US Stock & Bond Mutual Funds See Net Inflows of $34B in Jan. 2011 as US Equity Funds Rebound

More-confident US investors added $21 billion to US equity funds in January 2011, the category's first positive flows since April 2010. All together, US stock and bond funds drew $34 billion in new flows, said Strategic Insight.
 
Feb. 11, 2011 - PRLog -- Demonstrating renewed demand for US equity funds, US mutual fund investors added about $34 billion in net new cash to US stock and bond mutual funds in January 2011 (in open-end and closed-end mutual funds, excluding ETFs and funds underlying variable annuities). With healthy demand for both equity funds and taxable bond funds, January’s net inflows were an improvement over December’s roughly $16 billion in net outflows from long-term funds.

An estimated $21 billion in net new cash went into US equity funds in January 2011, portending a stronger year for US equity fund flows, according to Strategic Insight, a business intelligence provider to the worldwide fund industry. January was the first month of net inflows to US equity funds since April, when investors put $11 billion into domestic stock funds, and the first time US equity funds topped $20 billion in net inflows since February 2004.

“The interest in stocks is being shored up by a new year, stock prices which have doubled since their bottom in early 2009, and a near consensus about the relative advantage of US Large Cap stocks. Looking ahead, up-trending economic and employment indications should further improve investors’ sentiment,” said Avi Nachmany, SI’s Director of Research.

“The remarkable increase in stock prices in recent years, and consensus expectations for 2011 to be another year of gains, should continue to stimulate sales increases for equity fund. We project equity fund sales growth of 22% in 2011,” Nachmany said. [The projection is from Strategic Insight’s recently released, 45-page report, ‘Forces Shaping the Mutual Fund Industry in 2011 and Beyond’.]

While flows into US equity funds nearly doubled the pace of flows into US-based international stock funds, international equity funds still drew $12.5 billion in January. This marked the eighth straight month that international/global equity funds saw positive flows.

Bond fund total returns turned decidedly positive in January, following two months of negative returns. This helped spark demand for taxable bond funds – especially floating rate, high yield and global bond portfolios – leading to net inflows of nearly $13 billion in January. Investor appetite for income in a period of near-zero yields on money fund and bank deposit accounts continues to support bond fund inflows.

Net outflows of nearly $13 billion from muni bond funds were largely triggered by liquidity conditions, including an unusually large slate of muni new issues in recent months, as well as concerns about the finances of many states and municipalities in the wake of the financial crisis and a sluggish economic recovery. Muni bond funds are unlikely to continue to see such dramatic outflows in the long run, as the fears over municipal defaults may be overblown, and new issues of muni bonds are starting to slow.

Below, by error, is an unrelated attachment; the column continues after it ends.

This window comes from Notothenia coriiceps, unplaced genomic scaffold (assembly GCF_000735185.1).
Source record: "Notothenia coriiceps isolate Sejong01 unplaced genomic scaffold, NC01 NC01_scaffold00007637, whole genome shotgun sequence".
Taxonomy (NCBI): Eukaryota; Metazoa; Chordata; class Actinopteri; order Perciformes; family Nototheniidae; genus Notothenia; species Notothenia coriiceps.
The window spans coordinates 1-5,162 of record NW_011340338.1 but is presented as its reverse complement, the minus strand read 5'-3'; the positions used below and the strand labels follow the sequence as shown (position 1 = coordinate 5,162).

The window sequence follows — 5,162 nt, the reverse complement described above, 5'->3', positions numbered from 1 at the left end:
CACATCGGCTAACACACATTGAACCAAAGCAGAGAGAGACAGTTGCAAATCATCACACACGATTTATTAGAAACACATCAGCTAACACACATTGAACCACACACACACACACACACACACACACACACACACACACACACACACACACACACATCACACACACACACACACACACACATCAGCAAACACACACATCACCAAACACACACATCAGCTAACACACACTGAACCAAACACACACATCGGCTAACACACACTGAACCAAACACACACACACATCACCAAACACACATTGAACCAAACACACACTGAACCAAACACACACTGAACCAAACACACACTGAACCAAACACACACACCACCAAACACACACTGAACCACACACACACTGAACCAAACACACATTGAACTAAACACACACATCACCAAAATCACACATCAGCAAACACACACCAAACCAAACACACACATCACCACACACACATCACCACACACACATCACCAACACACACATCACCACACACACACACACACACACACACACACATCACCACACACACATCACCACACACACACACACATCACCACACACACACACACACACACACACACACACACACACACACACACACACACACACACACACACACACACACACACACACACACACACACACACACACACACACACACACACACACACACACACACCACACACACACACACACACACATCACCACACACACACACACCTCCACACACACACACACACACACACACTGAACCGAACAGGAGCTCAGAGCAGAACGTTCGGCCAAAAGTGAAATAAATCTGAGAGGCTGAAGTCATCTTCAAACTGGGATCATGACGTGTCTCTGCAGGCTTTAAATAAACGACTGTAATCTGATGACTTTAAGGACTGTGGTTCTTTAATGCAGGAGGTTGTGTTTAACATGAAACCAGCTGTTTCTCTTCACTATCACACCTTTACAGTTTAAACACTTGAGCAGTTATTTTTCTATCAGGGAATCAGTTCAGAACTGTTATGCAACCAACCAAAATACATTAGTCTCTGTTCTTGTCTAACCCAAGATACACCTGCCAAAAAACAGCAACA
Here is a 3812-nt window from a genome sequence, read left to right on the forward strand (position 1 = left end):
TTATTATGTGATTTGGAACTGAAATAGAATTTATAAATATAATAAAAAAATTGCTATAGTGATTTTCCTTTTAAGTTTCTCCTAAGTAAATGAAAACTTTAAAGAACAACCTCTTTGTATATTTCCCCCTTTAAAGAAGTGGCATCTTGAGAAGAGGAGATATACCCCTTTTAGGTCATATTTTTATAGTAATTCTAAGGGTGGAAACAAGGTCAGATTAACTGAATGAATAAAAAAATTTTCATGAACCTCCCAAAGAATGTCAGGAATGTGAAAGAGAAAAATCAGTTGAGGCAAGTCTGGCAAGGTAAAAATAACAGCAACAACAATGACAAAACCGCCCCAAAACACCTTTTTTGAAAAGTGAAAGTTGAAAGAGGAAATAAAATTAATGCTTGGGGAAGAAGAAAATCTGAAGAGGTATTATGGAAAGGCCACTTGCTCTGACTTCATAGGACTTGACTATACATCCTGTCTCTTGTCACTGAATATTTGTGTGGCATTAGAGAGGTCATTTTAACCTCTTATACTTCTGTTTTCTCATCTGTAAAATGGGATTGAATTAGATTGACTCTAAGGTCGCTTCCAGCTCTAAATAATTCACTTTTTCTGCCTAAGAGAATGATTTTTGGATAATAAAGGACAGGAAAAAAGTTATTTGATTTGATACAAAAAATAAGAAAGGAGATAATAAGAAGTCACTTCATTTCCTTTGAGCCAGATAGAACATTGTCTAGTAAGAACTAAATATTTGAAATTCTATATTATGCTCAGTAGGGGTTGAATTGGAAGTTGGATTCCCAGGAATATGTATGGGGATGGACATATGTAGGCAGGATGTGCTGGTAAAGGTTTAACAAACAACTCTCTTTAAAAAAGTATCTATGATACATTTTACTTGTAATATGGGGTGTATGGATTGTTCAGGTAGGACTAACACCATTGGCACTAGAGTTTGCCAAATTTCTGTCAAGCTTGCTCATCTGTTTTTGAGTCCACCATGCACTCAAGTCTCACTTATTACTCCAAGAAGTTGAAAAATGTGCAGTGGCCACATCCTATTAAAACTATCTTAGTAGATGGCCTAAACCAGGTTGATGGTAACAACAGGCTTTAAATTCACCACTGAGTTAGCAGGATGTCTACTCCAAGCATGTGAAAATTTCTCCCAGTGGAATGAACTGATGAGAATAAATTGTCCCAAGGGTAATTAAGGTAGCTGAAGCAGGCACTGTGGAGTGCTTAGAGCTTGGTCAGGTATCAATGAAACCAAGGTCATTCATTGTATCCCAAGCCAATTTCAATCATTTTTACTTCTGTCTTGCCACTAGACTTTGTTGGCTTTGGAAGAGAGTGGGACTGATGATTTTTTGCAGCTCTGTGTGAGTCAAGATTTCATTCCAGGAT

Flows into bond funds are likely to remain robust in 2011, even as they decline from the record levels of 2009 and the near-record levels of 2010. The search for yield continues to support bond fund sales, yet at a lower volume -- we project aggregate bond fund sales to decrease by about 10% in 2011. “We expect new sales of bond funds in 2011 to exceed $750 billion, and offer a wide range of opportunities for fund managers,” Nachmany said.

Money-market funds saw net outflows of $77 billion in January. This followed net outflows of $509 billion in 2010.


ETFs: Separately, Strategic Insight estimated that investors poured an additional $10.9 billion into US Exchange-Traded Funds (ETFs) in January 2011, the fifth straight month of positive flows to ETFs . Flows were driven mostly by demand for US equity ETFs (especially growth funds and sector funds). Bond ETFs, led by high yield and short-maturity products, saw net inflows for the first time since October.

At the end of January, US ETF assets stood at a record $1.02 trillion. “With such a diverse range of assets drawing flows, it will be interesting to see if ETFs have their fifth straight year of $100 billion or more in net inflows,” said Loren Fox, senior research analyst at Strategic Insight.

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Strategic Insight, an Asset International company, is a leading research firm for the mutual fund and wealth management industry, providing clients with in-depth studies, consultation, and electronic decision support systems.
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